Meaty dishes follow next and we’re treated to Quail Seek Kebab with another dollop of green chutney and Kid Goat Methi Keema with some soft buns to make your own little mince burgers.  I personally couldn’t detect the gaminess of the meat in the Seekh Kebabs, but again these dishes were cooked to perfection – if I had to pick a favourite it would be the Goat Keema, the soft pillowy buns kept encouraging me to pile on even more spoonfuls of mince to make little teeny burgers of meaty goodness with a thin layer of crunchy onion to add texture.

Mains are a mixture of both the Game & standard Tasting Menu and a variety of dishes begin pouring out of the kitchen – Wild Boar Vindaloo, Ambot Tik Jheenga Curry served up with sides of Dal Maharani, Baingan and Wild Mustard Baby Potatoes with rice and Naans to accompany.  Perhaps it’s a case of a little too much  meatiness, but the stand out dish for me here is the Wild Mustard baby potatoes, I’m clearly in the minority though as it’s the dish that remains untouched as the Vindaloo & Prawn curry are being passed around continually.  All the more for me!

Perhaps it’s a case of one too many glasses of wine, but on tasting the Rose Falooda and Mango Kheer, one of our group says ‘Oh I think I’m going to cry, this is so good’.  A tad dramatic perhaps, but there’s no denying the sentiment behind it.  Indian desserts aren’t to everyone’s taste it is true and a few members of the party decline anything more than a bite to taste.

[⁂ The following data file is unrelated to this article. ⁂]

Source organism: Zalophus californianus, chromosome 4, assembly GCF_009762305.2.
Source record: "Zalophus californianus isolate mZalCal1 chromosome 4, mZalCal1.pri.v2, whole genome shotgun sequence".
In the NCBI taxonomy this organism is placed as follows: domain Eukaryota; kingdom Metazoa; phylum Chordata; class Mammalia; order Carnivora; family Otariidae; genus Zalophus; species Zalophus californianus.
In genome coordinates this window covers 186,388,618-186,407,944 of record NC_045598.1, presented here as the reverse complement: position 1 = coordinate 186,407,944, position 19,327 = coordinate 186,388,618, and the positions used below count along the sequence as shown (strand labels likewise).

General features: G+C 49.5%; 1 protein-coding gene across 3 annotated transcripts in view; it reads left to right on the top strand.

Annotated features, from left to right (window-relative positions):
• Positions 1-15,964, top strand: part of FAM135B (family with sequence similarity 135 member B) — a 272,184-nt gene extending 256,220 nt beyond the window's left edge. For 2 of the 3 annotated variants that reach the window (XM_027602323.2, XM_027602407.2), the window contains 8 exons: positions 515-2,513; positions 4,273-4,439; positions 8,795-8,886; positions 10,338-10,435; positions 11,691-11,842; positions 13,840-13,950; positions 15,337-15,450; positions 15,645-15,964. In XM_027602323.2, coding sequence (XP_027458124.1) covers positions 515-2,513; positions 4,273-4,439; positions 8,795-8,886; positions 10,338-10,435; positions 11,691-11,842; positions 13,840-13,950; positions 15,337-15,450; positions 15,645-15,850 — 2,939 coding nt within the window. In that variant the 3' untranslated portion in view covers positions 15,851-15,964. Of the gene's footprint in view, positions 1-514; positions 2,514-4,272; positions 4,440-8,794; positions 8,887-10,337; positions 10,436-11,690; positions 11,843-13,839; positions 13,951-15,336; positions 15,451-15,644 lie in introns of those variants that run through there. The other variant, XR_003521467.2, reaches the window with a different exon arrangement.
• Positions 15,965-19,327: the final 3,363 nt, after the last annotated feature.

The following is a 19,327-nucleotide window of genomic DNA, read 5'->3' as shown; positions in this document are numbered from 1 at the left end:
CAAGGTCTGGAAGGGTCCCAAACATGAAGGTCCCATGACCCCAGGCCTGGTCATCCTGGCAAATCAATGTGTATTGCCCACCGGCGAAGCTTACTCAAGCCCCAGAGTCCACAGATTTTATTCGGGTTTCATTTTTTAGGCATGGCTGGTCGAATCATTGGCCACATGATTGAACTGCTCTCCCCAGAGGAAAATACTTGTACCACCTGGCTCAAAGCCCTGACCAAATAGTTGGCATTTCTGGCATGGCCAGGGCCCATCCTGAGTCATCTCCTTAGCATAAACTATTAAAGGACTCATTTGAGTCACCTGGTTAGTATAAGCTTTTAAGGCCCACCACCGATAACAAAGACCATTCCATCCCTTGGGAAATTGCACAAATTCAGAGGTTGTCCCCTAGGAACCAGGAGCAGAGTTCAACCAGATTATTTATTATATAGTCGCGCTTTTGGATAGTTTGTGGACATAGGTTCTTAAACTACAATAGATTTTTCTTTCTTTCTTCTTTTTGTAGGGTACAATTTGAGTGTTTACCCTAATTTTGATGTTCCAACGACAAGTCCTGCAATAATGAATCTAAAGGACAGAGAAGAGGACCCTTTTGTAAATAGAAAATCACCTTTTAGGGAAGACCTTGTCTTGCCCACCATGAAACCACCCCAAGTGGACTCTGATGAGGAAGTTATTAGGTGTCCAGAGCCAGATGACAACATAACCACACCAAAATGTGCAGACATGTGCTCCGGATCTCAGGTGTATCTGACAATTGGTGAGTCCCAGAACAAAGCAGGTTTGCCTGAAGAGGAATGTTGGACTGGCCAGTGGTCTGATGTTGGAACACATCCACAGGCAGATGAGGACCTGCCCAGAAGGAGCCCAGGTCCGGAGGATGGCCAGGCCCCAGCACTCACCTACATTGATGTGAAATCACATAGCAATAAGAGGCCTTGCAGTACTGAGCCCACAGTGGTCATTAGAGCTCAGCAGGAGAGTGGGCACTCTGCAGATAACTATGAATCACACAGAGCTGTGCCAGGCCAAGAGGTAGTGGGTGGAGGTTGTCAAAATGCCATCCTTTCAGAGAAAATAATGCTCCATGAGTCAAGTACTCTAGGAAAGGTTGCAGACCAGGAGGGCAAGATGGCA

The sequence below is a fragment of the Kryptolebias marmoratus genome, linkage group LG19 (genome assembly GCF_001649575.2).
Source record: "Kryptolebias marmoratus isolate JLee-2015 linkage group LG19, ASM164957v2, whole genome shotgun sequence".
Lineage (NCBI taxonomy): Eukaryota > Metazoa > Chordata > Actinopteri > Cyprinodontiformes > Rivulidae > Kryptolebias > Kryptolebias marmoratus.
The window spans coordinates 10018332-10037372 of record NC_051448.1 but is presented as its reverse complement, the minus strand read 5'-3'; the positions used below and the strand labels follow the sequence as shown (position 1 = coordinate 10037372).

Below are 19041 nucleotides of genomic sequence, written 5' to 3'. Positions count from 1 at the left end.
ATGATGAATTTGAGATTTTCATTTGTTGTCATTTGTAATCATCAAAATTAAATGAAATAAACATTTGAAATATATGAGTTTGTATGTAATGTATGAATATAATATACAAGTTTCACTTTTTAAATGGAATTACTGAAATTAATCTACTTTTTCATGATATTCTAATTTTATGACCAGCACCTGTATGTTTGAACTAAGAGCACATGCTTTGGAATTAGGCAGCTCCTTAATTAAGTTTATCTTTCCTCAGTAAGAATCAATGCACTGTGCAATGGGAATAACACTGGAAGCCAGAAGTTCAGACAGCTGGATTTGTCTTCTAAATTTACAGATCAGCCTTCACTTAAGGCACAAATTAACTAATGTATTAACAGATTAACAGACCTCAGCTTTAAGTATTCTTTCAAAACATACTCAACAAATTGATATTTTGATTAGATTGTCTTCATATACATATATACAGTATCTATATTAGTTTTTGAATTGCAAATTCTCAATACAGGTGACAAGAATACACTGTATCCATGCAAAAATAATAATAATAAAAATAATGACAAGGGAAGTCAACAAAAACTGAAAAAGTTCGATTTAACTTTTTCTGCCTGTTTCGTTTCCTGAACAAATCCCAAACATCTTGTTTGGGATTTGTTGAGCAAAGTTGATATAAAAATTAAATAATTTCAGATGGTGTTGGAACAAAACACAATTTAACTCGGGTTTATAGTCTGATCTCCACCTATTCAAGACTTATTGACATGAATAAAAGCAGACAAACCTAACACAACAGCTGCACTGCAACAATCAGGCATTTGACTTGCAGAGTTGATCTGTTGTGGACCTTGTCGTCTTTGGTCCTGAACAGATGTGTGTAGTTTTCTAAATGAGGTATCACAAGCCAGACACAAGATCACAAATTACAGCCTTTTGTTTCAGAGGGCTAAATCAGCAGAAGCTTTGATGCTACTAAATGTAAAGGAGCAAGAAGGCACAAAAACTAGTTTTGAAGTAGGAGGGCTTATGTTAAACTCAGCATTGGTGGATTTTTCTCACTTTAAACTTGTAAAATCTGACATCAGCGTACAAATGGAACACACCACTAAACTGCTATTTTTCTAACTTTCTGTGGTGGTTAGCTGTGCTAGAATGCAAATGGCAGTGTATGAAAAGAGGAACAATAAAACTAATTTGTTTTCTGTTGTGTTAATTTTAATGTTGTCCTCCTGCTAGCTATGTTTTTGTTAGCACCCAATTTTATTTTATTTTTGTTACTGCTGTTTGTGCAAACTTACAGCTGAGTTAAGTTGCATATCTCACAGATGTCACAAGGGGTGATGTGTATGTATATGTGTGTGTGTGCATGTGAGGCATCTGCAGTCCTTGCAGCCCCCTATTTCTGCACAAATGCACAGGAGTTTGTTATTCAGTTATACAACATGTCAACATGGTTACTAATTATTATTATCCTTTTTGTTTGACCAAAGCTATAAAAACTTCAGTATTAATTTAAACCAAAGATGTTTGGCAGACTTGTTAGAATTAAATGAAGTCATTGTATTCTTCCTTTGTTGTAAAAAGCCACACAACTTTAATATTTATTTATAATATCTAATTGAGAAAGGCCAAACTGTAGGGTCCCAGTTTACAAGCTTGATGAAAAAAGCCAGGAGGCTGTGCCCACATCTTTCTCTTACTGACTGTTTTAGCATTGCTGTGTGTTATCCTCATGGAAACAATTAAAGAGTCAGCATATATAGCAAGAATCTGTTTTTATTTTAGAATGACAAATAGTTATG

Another member of the party describes the Rose Falooda as tasting exactly like ‘My Little Pony’ which even more confusingly, she intends as a compliment!  You really have to like rose-flavoured things to like this dish. The Mango Kheer I find a little disappointing, it doesn’t taste a lot like Mango, certainly it’s a very nice rice pudding, but a kheer it is not.

We’ve managed to spend over 4 hours here, munching our way through platefuls of fantastic food and it’s easy to see why it gets the lauded reviews that it does.  Is this the best restaurant in London? Well not in my view, but it’s certainly very nice.   Go for the tasting menu, it covers it all and saves you having to make pesky decisions.

Now if they’d just change that name…….

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6 thoughts on “Gymkhana

  1. Hi there. Having just had a great dinner here, I had to second all your positives about this place! That said, I also need to quickly correct your view on these clubs and their comparison to apartheid. They are indeed two entities which can’t be compared. The elite clubs of Northern India existed for generations before the Raj. The Raj simply added some British traditions into the clubs. I ask you to look at the pictures and memorabilia in detail and feel proud that these clubs are as much a part of Indian history as they are of British history.

    • I did not know that, I stand corrected! Probably should have researched it a bit more thoroughly actually, thanks for letting me know! Glad you enjoyed your dinner!

  2. I’m in love with the crockery. I also love a good tasting menu that REALLY lets you taste everything and leave feeling stuffed. Looks like a proper meaty feast. (I now need to try this My Little Pony stuff, sounds bloody fantastic from where my childhood’s sitting!)